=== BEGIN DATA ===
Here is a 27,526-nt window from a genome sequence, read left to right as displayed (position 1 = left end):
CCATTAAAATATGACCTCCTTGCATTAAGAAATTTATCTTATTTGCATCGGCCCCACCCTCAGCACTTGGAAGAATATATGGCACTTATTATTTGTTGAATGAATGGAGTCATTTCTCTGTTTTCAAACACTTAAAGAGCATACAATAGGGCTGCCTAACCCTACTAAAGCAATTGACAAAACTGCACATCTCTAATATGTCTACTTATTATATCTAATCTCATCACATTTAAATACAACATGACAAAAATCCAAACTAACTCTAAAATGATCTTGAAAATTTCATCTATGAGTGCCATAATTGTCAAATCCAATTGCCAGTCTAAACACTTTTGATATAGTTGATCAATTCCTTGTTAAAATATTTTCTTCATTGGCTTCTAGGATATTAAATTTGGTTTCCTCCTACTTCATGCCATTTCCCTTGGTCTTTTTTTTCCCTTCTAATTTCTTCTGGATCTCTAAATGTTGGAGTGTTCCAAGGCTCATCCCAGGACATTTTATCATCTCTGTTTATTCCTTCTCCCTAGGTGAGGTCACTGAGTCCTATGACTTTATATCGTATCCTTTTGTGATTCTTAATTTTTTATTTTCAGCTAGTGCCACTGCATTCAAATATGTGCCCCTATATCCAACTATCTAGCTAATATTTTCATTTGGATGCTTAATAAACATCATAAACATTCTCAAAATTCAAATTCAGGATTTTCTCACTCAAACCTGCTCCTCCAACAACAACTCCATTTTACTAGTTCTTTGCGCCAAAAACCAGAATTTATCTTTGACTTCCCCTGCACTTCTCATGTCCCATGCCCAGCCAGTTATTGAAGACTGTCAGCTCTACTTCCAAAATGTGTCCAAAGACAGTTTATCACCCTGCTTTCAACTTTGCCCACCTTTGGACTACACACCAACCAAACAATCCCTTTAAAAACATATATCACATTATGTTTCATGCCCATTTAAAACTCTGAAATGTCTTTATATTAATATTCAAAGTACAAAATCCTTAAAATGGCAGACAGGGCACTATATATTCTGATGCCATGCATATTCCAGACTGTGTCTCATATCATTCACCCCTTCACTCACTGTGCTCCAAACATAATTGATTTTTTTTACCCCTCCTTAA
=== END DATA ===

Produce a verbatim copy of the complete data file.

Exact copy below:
Here is a 27,526-nt window from a genome sequence, read left to right as displayed (position 1 = left end):
CCATTAAAATATGACCTCCTTGCATTAAGAAATTTATCTTATTTGCATCGGCCCCACCCTCAGCACTTGGAAGAATATATGGCACTTATTATTTGTTGAATGAATGGAGTCATTTCTCTGTTTTCAAACACTTAAAGAGCATACAATAGGGCTGCCTAACCCTACTAAAGCAATTGACAAAACTGCACATCTCTAATATGTCTACTTATTATATCTAATCTCATCACATTTAAATACAACATGACAAAAATCCAAACTAACTCTAAAATGATCTTGAAAATTTCATCTATGAGTGCCATAATTGTCAAATCCAATTGCCAGTCTAAACACTTTTGATATAGTTGATCAATTCCTTGTTAAAATATTTTCTTCATTGGCTTCTAGGATATTAAATTTGGTTTCCTCCTACTTCATGCCATTTCCCTTGGTCTTTTTTTTCCCTTCTAATTTCTTCTGGATCTCTAAATGTTGGAGTGTTCCAAGGCTCATCCCAGGACATTTTATCATCTCTGTTTATTCCTTCTCCCTAGGTGAGGTCACTGAGTCCTATGACTTTATATCGTATCCTTTTGTGATTCTTAATTTTTTATTTTCAGCTAGTGCCACTGCATTCAAATATGTGCCCCTATATCCAACTATCTAGCTAATATTTTCATTTGGATGCTTAATAAACATCATAAACATTCTCAAAATTCAAATTCAGGATTTTCTCACTCAAACCTGCTCCTCCAACAACAACTCCATTTTACTAGTTCTTTGCGCCAAAAACCAGAATTTATCTTTGACTTCCCCTGCACTTCTCATGTCCCATGCCCAGCCAGTTATTGAAGACTGTCAGCTCTACTTCCAAAATGTGTCCAAAGACAGTTTATCACCCTGCTTTCAACTTTGCCCACCTTTGGACTACACACCAACCAAACAATCCCTTTAAAAACATATATCACATTATGTTTCATGCCCATTTAAAACTCTGAAATGTCTTTATATTAATATTCAAAGTACAAAATCCTTAAAATGGCAGACAGGGCACTATATATTCTGATGCCATGCATATTCCAGACTGTGTCTCATATCATTCACCCCTTCACTCACTGTGCTCCAAACATAATTGATTTTTTTTACCCCTCCTTAA